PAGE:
By Show and Tell
By Bree Davies
By Bree Davies
By Cory Casciato
By Emilie Johnson
By Robin Edwards
By Bree Davis
By Josiah M. Hesse
When Blanche, desperate and destitute, comes to live with her sister in A Streetcar Named Desire, she finds Stella sexily and happily married to Stanley, a working-class yob — a Pole, not a Polack, as he angrily informs Blanche. The couple's home in the steamy New Orleans French Quarter is a long way from the sisters' privileged Southern-belle background, and Blanche, with her fluttery, self-indulgent mannerisms, is like a red flag to Stanley's bull. The man may be uneducated, but he's hardly stupid, and he understands that the issues of class and propriety Blanche represents are a direct threat to his marriage. Hence his redoubled fury when he discovers how thin, frayed and dishonest her claim to gentility really is. "That man will be my executioner," Blanche says after meeting Stanley, and of course she's right. Though there are acute comic elements in the clash of cultures represented in Streetcar, the outcome is both tragic and grotesque.
The tiny stage at Germinal Stage Denver brings into strong focus something I'd only half-noticed in the play before: These people are living in suffocating proximity to each other, denied even a whisper of privacy for sex or conversation, forced to change clothes under only the flimsiest of cover. Stanley's friend Mitch must court Blanche within earshot of Stanley's noisy poker games; Stanley fumes outside the bathroom when he needs to take a leak because his sister-in-law is enjoying the long soaks she claims she needs to settle her nerves.
An excellent production of a play as great as Streetcar — and this is such a production — always shifts your interpretation a little. Nuances alter; you understand the characters differently. Tom Borrillo isn't an obvious choice for Stanley, who's usually presented as a magnetically sensuous hunk — the coiled, glossy energy of the young Marlon Brando defined the role for decades. What Borrillo does is make Stanley real and down-to-earth, as warm and loving to his wife as he is vicious toward Blanche, clumsily bearish rather than macho, and very funny as he attempts to explain the Napoleonic Code (which has to do with property rights, since he believes Blanche is screwing Stella out of hers). At every moment, however, you remain aware of this man's capacity for violence.
I've seen Stella played as a contented cow and Blanches who are all frantic jitter, but the characterizations here go deeper. Anyone with a difficult sibling has felt the exasperation that sometimes crosses Lisa Rosenhagen's face as her Stella attempts to deal with all of Michelle Moore's stratagems and evasions as Blanche. (Rosenhagen was a pleasantly sensual Stella at the Nomad Playhouse many years ago; her performance is richer now.) This Stella knows that Blanche is dangerous as well as irritating, but she also loves her sister dearly, and understands as nobody else could the fears and frailties that underlie Blanche's pretensions.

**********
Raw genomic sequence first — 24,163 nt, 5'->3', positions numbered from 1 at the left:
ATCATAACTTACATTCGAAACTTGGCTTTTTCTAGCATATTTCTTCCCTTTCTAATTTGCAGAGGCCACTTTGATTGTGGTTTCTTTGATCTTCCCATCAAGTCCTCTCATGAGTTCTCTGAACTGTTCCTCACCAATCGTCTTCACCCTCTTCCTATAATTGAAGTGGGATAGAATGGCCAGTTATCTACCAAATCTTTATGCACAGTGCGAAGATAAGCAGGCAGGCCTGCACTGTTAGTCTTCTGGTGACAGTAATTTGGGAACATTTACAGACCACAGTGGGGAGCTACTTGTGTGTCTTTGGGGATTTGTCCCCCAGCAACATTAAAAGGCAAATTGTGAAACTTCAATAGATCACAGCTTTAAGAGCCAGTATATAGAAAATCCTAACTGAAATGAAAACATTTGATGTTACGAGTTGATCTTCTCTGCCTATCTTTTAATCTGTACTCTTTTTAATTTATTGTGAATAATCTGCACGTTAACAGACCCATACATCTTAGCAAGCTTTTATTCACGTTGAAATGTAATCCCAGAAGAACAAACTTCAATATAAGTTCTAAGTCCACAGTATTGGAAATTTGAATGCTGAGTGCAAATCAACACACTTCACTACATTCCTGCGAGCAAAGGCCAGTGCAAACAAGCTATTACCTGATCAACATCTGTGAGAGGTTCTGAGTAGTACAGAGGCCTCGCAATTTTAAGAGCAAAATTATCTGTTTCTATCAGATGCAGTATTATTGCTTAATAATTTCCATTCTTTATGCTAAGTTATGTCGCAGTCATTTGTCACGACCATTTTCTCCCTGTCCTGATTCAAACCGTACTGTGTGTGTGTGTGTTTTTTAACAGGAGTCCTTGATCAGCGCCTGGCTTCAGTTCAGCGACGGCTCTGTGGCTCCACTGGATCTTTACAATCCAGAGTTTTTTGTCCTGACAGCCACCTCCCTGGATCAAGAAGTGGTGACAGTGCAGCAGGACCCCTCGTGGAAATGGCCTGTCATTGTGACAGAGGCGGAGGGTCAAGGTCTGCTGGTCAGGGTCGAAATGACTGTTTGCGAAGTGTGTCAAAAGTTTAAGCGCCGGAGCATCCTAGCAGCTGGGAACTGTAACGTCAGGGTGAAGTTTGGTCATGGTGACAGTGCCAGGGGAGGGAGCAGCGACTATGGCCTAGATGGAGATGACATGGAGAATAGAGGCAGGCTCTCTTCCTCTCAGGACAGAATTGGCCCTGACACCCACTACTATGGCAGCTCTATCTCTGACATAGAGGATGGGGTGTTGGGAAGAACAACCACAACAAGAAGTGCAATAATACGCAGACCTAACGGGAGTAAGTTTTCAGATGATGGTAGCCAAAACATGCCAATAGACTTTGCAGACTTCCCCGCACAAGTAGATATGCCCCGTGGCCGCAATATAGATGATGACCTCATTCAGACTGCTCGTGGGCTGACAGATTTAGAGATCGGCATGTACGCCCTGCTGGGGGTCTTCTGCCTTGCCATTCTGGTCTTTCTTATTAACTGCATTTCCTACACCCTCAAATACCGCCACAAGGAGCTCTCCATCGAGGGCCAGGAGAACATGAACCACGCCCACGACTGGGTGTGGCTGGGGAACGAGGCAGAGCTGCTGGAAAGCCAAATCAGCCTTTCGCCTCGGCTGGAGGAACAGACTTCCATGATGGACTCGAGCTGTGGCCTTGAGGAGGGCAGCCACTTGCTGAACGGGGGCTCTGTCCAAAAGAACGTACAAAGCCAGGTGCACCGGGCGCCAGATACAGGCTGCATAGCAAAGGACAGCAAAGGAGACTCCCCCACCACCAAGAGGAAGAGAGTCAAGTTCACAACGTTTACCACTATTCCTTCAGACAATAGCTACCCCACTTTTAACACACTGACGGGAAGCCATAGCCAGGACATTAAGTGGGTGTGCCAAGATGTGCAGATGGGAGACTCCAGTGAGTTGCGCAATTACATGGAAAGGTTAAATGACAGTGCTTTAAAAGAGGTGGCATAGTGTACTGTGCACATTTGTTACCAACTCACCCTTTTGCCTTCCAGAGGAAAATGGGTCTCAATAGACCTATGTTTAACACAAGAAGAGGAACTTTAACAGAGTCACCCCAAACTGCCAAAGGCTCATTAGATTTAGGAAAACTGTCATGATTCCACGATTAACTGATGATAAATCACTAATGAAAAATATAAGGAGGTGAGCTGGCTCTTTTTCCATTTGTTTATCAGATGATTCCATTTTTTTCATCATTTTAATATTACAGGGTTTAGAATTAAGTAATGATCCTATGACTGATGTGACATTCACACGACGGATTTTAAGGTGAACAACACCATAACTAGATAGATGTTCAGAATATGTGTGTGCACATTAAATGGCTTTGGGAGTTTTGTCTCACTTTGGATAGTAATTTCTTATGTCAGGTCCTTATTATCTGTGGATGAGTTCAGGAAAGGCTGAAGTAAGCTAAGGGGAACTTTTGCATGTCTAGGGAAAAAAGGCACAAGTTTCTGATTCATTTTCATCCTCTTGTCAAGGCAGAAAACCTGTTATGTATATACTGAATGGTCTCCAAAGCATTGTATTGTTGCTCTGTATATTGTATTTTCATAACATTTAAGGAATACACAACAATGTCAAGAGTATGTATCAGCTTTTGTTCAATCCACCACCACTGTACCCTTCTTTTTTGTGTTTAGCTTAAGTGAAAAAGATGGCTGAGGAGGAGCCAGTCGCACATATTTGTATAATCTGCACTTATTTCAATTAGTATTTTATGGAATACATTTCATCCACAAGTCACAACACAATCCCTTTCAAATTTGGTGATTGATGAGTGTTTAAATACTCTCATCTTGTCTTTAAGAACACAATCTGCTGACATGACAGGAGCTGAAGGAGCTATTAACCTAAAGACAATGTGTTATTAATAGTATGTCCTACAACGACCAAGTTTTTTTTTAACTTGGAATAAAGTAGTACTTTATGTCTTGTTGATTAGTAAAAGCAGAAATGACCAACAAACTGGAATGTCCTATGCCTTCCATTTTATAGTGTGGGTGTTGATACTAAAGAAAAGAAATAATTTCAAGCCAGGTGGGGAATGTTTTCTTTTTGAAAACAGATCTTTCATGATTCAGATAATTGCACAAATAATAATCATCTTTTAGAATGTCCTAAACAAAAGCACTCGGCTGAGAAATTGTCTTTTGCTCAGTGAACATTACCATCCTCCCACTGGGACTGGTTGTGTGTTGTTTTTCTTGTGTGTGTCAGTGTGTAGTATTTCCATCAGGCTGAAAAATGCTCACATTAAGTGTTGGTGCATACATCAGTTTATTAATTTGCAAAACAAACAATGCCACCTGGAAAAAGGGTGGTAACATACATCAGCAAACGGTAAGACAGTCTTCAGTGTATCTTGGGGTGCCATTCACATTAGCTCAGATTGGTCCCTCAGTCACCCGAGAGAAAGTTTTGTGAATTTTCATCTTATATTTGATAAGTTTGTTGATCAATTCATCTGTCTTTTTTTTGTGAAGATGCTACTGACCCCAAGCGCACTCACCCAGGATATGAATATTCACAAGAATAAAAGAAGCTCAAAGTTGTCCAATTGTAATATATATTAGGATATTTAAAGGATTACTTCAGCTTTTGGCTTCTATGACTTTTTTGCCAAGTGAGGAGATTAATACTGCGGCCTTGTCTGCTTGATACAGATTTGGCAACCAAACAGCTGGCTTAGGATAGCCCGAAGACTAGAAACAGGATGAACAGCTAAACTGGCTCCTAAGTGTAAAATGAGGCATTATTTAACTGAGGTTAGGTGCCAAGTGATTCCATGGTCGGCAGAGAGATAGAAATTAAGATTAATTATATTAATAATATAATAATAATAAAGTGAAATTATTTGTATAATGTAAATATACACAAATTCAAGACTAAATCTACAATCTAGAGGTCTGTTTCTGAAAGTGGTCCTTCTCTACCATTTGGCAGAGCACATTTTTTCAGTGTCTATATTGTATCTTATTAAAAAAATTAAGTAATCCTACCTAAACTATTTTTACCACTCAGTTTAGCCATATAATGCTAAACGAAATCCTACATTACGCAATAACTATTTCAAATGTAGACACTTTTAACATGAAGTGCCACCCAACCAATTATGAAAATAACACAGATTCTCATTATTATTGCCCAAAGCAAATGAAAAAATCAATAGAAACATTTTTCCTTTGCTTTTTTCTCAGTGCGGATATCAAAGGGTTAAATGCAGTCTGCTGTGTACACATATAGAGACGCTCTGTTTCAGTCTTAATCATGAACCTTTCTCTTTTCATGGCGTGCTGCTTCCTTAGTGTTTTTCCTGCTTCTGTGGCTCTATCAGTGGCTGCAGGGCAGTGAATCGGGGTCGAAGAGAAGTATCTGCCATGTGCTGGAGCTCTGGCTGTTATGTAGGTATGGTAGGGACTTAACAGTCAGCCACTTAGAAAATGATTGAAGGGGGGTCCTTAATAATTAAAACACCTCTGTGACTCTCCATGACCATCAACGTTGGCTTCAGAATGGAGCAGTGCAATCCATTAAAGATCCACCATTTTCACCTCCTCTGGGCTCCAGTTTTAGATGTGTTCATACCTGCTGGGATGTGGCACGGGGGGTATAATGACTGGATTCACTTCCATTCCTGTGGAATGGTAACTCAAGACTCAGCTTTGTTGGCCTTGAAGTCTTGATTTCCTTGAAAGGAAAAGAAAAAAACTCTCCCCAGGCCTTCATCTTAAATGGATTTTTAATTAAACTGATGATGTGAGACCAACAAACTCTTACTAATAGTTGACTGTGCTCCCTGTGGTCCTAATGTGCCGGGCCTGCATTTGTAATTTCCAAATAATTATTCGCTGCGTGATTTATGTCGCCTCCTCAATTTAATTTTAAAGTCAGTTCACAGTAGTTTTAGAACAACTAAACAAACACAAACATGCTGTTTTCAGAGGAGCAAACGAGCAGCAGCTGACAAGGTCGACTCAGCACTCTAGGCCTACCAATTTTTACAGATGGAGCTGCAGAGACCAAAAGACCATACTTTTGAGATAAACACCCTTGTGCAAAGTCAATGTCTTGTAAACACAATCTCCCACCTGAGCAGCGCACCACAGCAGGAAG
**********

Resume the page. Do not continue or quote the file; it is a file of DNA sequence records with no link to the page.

Contradictions are what make fictive characters come alive, and his ability to create complex people on stage — self-deluding, full of passion, often destructive as hell — and set them interacting with each other is one of Tennessee Williams's greatest achievements. Moore makes all of Blanche's contradictions clear. She's as fragile as Laura's little animals in The Glass Menagerie, starved for love and longing to be cherished. And she's also manipulative, predatory and cunning. Even in the midst of her intense narcissism, she loves Stella as dearly as Stella does her: When she urges her sister to leave Stanley, it's protectiveness as much as class snobbery that motivates her.
There are a few small missteps: the hanging foliage that too often obscures the action, the unsubtle and intrusive way the black-clad woman selling "Flores para los muertos" is presented. And Leroy Leonard is a little stiff and one-note as Mitch. A bigger problem is the interpretation of the scene in which Blanche encounters the newspaper delivery boy and thinks about seducing him. This is a moment that should hit home — both gentle and dangerous, with his innocence serving as a contrast to her sad, ripe disillusionment. But here the teenager is just a nasty smirker, who gets that he could screw Blanche but doesn't really want to.
Overall, however, this is a powerful evening of theater, with the actors speaking the stylized dialogue as if they'd just invented it, and the ending — so well known, so frequently parodied — a genuine heartbreaker.